Ali Bacha, N. M., Batha, M., & Abdul-Kader, A. M. (2014). Genetic engineering of apple (Malus domestica Borkh.) for resistance to fungal diseases using g2ps1 gene from Gerbera hybrida (Asteraceae). International Journal of Horticultural Science, 20(1-2), 15–12. https://doi.org/10.31421/IJHS/20/1-2/1111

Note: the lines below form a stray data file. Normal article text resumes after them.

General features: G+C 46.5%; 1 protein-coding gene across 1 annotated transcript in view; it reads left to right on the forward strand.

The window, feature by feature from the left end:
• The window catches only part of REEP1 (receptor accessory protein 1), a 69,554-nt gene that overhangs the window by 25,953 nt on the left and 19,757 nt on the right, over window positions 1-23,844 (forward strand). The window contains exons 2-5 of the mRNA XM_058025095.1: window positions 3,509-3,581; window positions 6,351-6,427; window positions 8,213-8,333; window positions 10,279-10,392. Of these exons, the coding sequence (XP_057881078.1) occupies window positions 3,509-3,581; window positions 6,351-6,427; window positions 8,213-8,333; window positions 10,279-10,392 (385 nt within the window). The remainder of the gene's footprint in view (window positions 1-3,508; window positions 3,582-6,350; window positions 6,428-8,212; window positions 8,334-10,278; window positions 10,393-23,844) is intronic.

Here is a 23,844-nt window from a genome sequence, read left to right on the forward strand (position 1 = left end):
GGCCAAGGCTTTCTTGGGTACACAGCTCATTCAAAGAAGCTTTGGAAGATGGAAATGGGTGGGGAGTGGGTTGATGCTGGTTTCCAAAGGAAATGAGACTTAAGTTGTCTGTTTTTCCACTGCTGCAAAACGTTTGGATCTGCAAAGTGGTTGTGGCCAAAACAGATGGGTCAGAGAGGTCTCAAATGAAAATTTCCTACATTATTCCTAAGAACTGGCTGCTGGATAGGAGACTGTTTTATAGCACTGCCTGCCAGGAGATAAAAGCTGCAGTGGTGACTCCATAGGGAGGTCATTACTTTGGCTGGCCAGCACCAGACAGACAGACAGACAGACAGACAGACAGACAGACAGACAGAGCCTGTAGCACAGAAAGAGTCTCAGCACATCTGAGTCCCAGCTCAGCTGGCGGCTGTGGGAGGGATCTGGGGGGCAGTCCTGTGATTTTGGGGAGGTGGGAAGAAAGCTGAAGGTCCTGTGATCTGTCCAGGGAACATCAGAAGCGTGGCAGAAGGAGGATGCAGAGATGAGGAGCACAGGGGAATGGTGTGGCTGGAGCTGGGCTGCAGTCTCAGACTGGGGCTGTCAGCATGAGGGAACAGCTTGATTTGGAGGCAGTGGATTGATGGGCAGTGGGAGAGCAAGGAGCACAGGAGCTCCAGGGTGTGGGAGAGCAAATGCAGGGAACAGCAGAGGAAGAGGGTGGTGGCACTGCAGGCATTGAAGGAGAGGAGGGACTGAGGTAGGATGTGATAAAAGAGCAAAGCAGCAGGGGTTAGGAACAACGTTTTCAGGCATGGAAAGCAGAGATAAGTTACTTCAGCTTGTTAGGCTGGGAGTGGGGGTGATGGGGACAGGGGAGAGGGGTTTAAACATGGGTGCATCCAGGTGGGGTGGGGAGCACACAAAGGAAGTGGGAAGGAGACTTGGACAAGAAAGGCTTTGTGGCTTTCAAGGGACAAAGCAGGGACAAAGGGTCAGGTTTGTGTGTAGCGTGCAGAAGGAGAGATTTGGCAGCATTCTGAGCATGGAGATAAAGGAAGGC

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In the present study, g2ps1 gene from Gerbera hybrida coding for 2-pyrone synthase which contribute for fungal and insect resistance was used. The aim was to work out an efficient approach of genetic transformation for apple cvs. ‘Golden Delicious’, ‘Royal Gala’ and ‘MM111’, ‘M26’ rootstocks for improving their fungal resistance using genetic engineering techniques. Adventitious shoot formation from leaf pieces of apples studied was achieved using middle leaf segments taken from the youngest leaves from in vitro-grown plants. Optimum conditions for ‚direct’ shoot organogenesis resulted in high regeneration efficiency of 0%, 95%, 92%, 94% in the studied apples respectively. Putative transgenic shoots could be obtained on MS media with B5 Vitamins, 5.0 mg l-1 BAP, or 2.0 mg l-1 TDZ with 0.2 mg l-1 NAA in the presence of the selection agent “PPT” at 3.0-5.0 mgl-1. Shoot multiplication of transgenic shoots was achieved on: MS + B5 vitamins + 1.0 mg l-1 BAP + 0.3 mg l-1 IBA, 0.2 mg l-1 GA3+1.0 g/l MES+ 30 g/l sucrose + 7.0 g/l Agar, with the selection agent PPT at 5.0 mg l-1 and were subcultured every 4 weeks in order to get sufficient material to confirm transformation of the putative shoots obtained. Six, seven, one and six transgenic clones of the apples studied respectively have been obtained and confirmed by selection on the media containing the selection agent “PPT” and by PCR analysis using the suitable primers in all clones obtained for the presence of the selection” bar gene (447 bp) and the gene-of- interest “g2PS1” (1244 bp), with transformation efficiency of 0.4%, 0.6%, 0.1% and 0.3% respectively. These transgenic clones were multiplied further in vitro in the presence of the selection agent ‘PPT’ and rooted in vitro. Rooted transgenic plantlets were successfully acclimatized and are being kept under-containment conditions according to the biosafety by-law in Syria to evaluate their performance for fungal resistance .